Machine learning just can’t be left out of major tech keynotes and conferences these days. And while Tay continues to be a topic of funny discussions rather than the serious ones it was intended to be, Microsoft is announcing a few updates to its suite of Machine learning tools.
First up, is the rebranding. If you are a developer, and a hard-core one at that, you’d remember Microsoft’s machine tools being tabbed under something called ‘Project Oxford’. well that is changing today, as these tools now come under a new, ‘Microsoft Cognitive Sciences’ division with the old Project Oxford website re-directing us to the Cognitive Sciences one.
However, it isn’t just the re-christening which is happening here.
With cognitive sciences, Microsoft is giving a more clearer picture of its future research in the field of machine learning and artificial intelligence. While Project Oxford was mere research and something which the Redmond giant used in its own products (like the massively memed How Old Do You Look? app, which gave all the wrong numbers when asked for ages of people), Cognitive sciences will now actually sell a list of 22 APIs, ready for use by developers to integrate in their apps.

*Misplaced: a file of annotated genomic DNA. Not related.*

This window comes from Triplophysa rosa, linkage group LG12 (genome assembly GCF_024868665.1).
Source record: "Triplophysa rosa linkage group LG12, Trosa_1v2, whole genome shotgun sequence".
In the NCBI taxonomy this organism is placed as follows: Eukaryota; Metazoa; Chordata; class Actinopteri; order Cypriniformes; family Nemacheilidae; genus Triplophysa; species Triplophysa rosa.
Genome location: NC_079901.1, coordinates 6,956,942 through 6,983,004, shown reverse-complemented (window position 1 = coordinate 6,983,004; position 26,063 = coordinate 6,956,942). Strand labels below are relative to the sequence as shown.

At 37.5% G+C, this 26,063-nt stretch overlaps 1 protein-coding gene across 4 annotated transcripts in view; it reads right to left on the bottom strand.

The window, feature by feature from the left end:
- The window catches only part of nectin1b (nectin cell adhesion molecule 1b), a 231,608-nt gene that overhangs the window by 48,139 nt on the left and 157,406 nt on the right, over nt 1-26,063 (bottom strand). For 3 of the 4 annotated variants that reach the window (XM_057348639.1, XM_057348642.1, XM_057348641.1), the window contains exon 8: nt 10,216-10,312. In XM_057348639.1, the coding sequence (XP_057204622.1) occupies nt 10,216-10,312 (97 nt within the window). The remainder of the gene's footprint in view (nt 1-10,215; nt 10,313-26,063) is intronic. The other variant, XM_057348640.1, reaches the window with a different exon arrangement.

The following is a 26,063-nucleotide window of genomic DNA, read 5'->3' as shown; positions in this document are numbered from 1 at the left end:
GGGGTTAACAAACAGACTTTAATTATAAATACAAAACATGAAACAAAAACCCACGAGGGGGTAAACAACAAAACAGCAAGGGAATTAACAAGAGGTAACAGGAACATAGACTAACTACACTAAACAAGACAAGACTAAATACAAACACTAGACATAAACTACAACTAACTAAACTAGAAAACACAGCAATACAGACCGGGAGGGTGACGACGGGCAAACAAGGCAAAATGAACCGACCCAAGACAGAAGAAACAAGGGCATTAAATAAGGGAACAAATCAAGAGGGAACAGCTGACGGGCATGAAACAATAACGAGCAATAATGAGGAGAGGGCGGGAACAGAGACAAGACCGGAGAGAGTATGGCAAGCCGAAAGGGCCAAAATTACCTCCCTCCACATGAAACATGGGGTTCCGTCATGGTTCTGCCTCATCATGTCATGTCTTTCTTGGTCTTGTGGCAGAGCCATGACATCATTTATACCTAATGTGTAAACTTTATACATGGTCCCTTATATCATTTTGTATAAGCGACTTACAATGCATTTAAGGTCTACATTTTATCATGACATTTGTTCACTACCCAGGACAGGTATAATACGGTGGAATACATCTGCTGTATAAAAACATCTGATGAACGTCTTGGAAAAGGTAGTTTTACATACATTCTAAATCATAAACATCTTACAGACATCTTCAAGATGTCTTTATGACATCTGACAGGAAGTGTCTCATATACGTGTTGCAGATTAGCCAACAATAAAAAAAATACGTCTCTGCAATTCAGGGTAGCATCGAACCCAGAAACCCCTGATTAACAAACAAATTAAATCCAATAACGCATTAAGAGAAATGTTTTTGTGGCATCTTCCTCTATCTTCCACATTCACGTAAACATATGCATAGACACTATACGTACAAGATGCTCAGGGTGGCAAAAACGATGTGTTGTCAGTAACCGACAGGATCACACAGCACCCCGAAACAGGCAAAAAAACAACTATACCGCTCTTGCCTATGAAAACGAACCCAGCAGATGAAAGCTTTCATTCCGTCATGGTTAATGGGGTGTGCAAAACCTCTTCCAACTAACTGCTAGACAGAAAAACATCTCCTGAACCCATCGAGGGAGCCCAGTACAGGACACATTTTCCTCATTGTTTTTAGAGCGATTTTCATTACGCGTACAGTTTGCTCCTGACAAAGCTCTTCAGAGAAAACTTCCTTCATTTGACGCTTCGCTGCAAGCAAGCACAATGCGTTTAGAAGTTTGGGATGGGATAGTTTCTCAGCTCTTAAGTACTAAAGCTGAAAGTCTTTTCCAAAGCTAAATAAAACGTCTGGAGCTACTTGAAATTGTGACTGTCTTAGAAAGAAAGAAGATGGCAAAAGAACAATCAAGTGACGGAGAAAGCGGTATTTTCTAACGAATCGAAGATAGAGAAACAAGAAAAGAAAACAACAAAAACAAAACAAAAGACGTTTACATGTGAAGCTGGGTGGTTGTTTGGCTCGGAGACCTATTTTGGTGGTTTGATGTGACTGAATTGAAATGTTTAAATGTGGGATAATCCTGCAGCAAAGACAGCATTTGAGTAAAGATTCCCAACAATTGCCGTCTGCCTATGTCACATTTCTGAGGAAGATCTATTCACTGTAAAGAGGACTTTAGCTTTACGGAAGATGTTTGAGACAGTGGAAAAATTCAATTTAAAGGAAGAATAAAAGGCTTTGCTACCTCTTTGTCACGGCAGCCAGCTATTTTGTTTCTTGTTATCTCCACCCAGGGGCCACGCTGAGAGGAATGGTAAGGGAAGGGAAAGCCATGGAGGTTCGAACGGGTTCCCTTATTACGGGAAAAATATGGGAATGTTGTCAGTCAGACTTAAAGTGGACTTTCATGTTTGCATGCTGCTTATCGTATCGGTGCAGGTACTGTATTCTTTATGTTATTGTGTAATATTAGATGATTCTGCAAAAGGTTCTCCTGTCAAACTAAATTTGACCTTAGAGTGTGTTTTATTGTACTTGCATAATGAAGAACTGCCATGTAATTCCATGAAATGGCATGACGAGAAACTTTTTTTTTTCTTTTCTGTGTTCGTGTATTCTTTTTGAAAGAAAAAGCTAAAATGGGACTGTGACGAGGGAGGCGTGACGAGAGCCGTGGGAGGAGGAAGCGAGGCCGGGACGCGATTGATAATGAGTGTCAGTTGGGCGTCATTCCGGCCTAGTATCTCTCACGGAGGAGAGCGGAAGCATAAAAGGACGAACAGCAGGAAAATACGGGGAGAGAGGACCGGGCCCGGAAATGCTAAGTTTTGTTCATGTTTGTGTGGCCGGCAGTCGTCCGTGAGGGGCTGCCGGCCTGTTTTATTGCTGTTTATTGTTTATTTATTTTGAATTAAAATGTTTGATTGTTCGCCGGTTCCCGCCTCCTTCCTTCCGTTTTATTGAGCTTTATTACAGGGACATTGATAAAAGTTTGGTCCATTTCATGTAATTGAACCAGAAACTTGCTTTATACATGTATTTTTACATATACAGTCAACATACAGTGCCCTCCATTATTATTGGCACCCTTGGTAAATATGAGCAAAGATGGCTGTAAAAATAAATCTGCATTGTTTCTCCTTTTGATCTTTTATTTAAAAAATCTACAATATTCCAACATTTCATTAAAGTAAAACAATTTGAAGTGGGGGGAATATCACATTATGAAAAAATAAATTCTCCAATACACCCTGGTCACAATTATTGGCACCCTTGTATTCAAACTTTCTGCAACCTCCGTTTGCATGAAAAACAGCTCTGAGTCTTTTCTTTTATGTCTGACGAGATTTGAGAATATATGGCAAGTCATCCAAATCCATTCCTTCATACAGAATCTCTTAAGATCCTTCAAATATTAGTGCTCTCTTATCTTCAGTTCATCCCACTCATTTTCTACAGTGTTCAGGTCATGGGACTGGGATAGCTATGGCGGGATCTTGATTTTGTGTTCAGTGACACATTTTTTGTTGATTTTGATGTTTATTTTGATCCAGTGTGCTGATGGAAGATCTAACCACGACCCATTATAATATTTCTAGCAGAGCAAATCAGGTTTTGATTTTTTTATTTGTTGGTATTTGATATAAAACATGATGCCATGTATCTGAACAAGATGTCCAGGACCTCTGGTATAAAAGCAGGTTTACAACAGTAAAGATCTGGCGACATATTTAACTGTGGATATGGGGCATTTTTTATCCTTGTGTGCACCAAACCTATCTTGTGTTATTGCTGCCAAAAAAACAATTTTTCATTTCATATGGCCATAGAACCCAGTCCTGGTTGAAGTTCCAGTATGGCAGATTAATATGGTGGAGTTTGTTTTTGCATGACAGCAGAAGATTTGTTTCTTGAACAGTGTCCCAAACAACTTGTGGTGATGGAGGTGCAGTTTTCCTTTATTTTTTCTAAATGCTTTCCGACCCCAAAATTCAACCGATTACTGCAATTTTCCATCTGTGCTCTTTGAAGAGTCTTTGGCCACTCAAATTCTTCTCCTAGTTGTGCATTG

All of the 22 listed APIs are priced. They offer a few free transactions at the beginning, with flat charges post that, on the total number of transactions occurring per month. A few of them, like the Speech API, the Linguistics Analysis API, the Entity linking Intelligence API among others, are either in limited preview or are completely on an invite-only basis. The reason behind such differentiation hasn’t really been explained by Microsoft, though a more common cause seems to be under-development phase of these APIs.
Talking about this new division, Microsoft senior program manager lead Cornelia Carapcea said that while Project Oxford APIs were in preview, now Microsoft is working on allowing developers to customize the new Cognitive Services to meet their own needs.